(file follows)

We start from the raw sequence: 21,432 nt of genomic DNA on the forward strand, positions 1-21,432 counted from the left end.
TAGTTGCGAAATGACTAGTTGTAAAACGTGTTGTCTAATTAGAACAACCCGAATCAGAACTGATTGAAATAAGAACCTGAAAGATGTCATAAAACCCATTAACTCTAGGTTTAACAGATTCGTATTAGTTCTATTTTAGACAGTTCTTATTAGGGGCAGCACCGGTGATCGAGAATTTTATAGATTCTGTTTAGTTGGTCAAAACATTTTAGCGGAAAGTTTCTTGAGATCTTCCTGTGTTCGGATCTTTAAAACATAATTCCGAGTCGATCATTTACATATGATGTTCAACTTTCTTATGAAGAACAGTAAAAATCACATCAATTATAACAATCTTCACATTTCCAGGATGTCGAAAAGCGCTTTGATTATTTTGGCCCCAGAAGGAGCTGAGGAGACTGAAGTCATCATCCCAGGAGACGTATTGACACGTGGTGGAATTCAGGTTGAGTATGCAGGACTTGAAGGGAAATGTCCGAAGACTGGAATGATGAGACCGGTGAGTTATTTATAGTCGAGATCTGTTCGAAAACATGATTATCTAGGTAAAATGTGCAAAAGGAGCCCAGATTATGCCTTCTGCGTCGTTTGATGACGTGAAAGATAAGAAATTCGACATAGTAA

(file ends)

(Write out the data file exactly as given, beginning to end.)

We start from the raw sequence: 21,432 nt of genomic DNA on the forward strand, positions 1-21,432 counted from the left end.
TAGTTGCGAAATGACTAGTTGTAAAACGTGTTGTCTAATTAGAACAACCCGAATCAGAACTGATTGAAATAAGAACCTGAAAGATGTCATAAAACCCATTAACTCTAGGTTTAACAGATTCGTATTAGTTCTATTTTAGACAGTTCTTATTAGGGGCAGCACCGGTGATCGAGAATTTTATAGATTCTGTTTAGTTGGTCAAAACATTTTAGCGGAAAGTTTCTTGAGATCTTCCTGTGTTCGGATCTTTAAAACATAATTCCGAGTCGATCATTTACATATGATGTTCAACTTTCTTATGAAGAACAGTAAAAATCACATCAATTATAACAATCTTCACATTTCCAGGATGTCGAAAAGCGCTTTGATTATTTTGGCCCCAGAAGGAGCTGAGGAGACTGAAGTCATCATCCCAGGAGACGTATTGACACGTGGTGGAATTCAGGTTGAGTATGCAGGACTTGAAGGGAAATGTCCGAAGACTGGAATGATGAGACCGGTGAGTTATTTATAGTCGAGATCTGTTCGAAAACATGATTATCTAGGTAAAATGTGCAAAAGGAGCCCAGATTATGCCTTCTGCGTCGTTTGATGACGTGAAAGATAAGAAATTCGACATAGTAA